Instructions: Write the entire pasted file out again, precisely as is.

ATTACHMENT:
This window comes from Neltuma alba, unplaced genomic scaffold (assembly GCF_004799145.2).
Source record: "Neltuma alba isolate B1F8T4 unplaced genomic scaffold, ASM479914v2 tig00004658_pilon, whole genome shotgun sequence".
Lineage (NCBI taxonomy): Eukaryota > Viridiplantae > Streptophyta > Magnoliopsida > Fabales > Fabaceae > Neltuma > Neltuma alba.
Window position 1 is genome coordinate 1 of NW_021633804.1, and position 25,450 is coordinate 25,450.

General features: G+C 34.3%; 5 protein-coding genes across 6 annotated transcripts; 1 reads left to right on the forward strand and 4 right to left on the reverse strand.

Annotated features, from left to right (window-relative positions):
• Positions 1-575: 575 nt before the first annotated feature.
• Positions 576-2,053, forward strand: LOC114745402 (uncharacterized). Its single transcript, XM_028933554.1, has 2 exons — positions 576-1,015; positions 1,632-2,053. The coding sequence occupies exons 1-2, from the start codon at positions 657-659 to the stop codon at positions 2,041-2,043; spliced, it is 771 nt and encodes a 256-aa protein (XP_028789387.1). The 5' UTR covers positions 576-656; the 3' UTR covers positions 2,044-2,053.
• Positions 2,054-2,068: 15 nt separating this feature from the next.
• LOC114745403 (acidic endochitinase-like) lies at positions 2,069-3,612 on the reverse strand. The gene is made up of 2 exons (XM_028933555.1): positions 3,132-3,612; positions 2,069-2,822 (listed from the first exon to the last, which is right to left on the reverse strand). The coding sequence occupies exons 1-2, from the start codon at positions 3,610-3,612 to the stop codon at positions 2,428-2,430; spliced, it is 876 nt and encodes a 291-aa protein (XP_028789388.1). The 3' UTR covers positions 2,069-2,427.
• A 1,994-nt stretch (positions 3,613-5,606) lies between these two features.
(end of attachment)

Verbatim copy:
This window comes from Neltuma alba, unplaced genomic scaffold (assembly GCF_004799145.2).
Source record: "Neltuma alba isolate B1F8T4 unplaced genomic scaffold, ASM479914v2 tig00004658_pilon, whole genome shotgun sequence".
Lineage (NCBI taxonomy): Eukaryota > Viridiplantae > Streptophyta > Magnoliopsida > Fabales > Fabaceae > Neltuma > Neltuma alba.
Window position 1 is genome coordinate 1 of NW_021633804.1, and position 25,450 is coordinate 25,450.

General features: G+C 34.3%; 5 protein-coding genes across 6 annotated transcripts; 1 reads left to right on the forward strand and 4 right to left on the reverse strand.

Annotated features, from left to right (window-relative positions):
• Positions 1-575: 575 nt before the first annotated feature.
• Positions 576-2,053, forward strand: LOC114745402 (uncharacterized). Its single transcript, XM_028933554.1, has 2 exons — positions 576-1,015; positions 1,632-2,053. The coding sequence occupies exons 1-2, from the start codon at positions 657-659 to the stop codon at positions 2,041-2,043; spliced, it is 771 nt and encodes a 256-aa protein (XP_028789387.1). The 5' UTR covers positions 576-656; the 3' UTR covers positions 2,044-2,053.
• Positions 2,054-2,068: 15 nt separating this feature from the next.
• LOC114745403 (acidic endochitinase-like) lies at positions 2,069-3,612 on the reverse strand. The gene is made up of 2 exons (XM_028933555.1): positions 3,132-3,612; positions 2,069-2,822 (listed from the first exon to the last, which is right to left on the reverse strand). The coding sequence occupies exons 1-2, from the start codon at positions 3,610-3,612 to the stop codon at positions 2,428-2,430; spliced, it is 876 nt and encodes a 291-aa protein (XP_028789388.1). The 3' UTR covers positions 2,069-2,427.
• A 1,994-nt stretch (positions 3,613-5,606) lies between these two features.